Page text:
As recent weakness has brought prices back to significant support levels, some buyers might be waiting to enter the commodity market to take advantage of a rebound, creating a short-term upward movement. Any future lower-than-expected figures on the American economy and inflation could support the price of Gold, provided that these statistics change the forecast of the Federal Reserve, thus influencing its members about interest rate changes.

Future Gold demand 
If geopolitical turmoil escalates further - with more aggressive rhetoric and further decision-making driven by protectionism - market volatility and higher uncertainty could lead investors to remove money from risky assets to seek safer options, such as Gold. This is a financial market phenomenon called flight-to-quality, which is often seen in times of uncertainty.

As Gold doesn’t offer any yield, investors prefer to invest in fixed-income products that yield a fixed income, or more risky, but more profitable, assets. Over the long term, the demand for Gold as an investment should then remain low, but buying Gold for its decorative value (especially from China and India) should at least somewhat support prices. Indeed, India is one of Gold’s largest sources of demand, annually accounting for 25% of total global sales, especially during the festive and wedding season.


The information and comments provided herein under no circumstances are to be considered an offer or solicitation to invest and nothing herein should be construed as investment advice. The information provided is believed to be accurate at the date the information is produced. Losses can exceed deposits.
16 Jul 2018 6:51 AM

Pound Drops as Softer Brexit Plans Make US Trade Deal Look Unlikely

The timing of US President Trump landing on British soil couldn’t have been worse for Prime Minister Theresa May. The same day that she publishes her whitepaper outlining the post-Brexit UK-EU relationship, as a softer version of Brexit, Trump a known supporter of a hard Brexit grabs the spotlight.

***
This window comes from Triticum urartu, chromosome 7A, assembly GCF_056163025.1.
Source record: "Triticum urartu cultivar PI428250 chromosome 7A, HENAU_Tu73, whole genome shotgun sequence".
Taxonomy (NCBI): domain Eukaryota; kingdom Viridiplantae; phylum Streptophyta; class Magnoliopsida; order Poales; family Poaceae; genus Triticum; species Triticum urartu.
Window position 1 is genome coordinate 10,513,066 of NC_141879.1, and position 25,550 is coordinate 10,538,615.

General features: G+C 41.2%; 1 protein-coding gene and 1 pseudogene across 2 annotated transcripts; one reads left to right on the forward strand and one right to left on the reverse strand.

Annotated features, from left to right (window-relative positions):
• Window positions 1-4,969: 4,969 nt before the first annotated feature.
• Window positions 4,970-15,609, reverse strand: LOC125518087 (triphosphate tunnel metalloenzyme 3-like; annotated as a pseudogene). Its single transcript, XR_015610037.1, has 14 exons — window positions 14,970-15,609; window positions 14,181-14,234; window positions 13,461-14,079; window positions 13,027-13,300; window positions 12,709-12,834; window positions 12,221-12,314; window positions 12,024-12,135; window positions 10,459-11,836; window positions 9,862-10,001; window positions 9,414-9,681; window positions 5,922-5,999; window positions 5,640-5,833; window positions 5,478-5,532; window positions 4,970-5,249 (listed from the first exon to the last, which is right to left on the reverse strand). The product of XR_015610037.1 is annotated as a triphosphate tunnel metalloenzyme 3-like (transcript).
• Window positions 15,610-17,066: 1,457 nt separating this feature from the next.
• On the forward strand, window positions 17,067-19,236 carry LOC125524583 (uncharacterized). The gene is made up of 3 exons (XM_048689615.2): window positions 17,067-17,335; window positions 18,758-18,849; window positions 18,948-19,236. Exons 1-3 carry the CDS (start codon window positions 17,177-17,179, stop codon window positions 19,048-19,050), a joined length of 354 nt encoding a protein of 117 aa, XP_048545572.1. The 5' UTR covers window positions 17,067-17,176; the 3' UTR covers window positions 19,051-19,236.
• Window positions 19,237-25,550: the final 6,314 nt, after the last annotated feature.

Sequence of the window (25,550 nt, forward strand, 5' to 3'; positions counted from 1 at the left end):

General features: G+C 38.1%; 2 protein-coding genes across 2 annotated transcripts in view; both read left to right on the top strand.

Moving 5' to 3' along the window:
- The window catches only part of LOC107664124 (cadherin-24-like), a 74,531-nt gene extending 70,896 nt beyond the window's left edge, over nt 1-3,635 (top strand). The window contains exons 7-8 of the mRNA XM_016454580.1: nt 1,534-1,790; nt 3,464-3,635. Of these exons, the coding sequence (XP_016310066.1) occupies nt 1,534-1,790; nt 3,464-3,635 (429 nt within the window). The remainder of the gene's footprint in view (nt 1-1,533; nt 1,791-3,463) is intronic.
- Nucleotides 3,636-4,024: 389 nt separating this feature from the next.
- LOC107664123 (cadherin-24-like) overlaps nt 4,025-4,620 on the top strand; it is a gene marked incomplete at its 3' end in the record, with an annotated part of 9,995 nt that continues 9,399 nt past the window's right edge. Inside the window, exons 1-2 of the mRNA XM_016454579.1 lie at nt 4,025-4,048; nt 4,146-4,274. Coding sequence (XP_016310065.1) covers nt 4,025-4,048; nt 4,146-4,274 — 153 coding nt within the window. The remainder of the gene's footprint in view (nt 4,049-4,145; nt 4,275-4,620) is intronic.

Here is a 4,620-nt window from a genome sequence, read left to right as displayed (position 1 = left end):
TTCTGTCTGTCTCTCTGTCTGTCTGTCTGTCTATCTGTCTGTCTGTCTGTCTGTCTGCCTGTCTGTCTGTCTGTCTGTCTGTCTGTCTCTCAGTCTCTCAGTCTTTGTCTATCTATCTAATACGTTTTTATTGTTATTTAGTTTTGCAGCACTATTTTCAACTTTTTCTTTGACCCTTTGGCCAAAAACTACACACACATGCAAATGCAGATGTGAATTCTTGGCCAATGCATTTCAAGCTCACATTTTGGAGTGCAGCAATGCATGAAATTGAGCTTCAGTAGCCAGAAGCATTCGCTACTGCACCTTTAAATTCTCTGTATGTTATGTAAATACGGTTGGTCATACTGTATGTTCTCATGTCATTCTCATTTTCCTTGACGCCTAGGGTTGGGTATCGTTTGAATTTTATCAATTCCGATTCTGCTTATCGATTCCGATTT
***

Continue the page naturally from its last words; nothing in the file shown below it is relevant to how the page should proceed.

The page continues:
Trump’s declaration that this softer version of Brexit would mean that a trade deal with the US was “probably” off the table, was a blow to both host Theresa May and the pound, sending sterling tumbling overnight. Let’s not forget that the hope of a quick trade deal with the US was a significant factor in Theresa May’s decision to invite Trump in the first place. Another embarrassment that May could have done without.

Trump’s words of no deal have confirmed the fears of Brexiteers and will have stoked the fire in the hard Brexit camp, making Theresa May’s future in charge look doubtful once more. This fear was reflected in the pound as it dropped sharply in late night trading.  With no high impact UK economic data due for release today, pound traders will continue to watch political developments. Trump and May are expected to hold a joint press conference after lunch where they will both be pressed for trade comments. In the absence of any encouraging trade comments, gains in the pound going forward could be limited, and a meaningful move over $1.32 could be doubtful.


Tech Stock Rally Lifted Nasdaq to Record High

Once again, a lull in trade war talk saw risk appetite rebound and Wall Street posted some impressive gains overnight, in anticipation of earnings season unofficially kicking off today. Tech stocks were standout performers with the Nasdaq hitting a fresh record high overnight, as the likes of Amazon, Alphabet and Facebook and Microsoft all reached all-time highs as well.

The lack of a tit for tat response from China following Trump’s announcement of tariffs on a further $200 billion of Chinese imports sparked a rally in equities. The bullish moment from Wall Street transferred into Asian markets overnight and is set to carry through to European bourses this morning.


Expectations Running High for US Earnings Season

With the US earning season starting and expectations running high, traders have effortlessly switched their focus back onto fundamental drivers of the market and away from political headlines. The robust US economy, high consumer confidence and low borrowing rates provide a solid backdrop for some impressive figures, and that is before we draw in the benefits of the Trumps tax cuts. Wells Fargo and Citi are first up.

The information and comments provided herein under no circumstances are to be considered an offer or solicitation to invest and nothing herein should be construed as investment advice. The information provided is believed to be accurate at the date the information is produced. Losses can exceed deposits.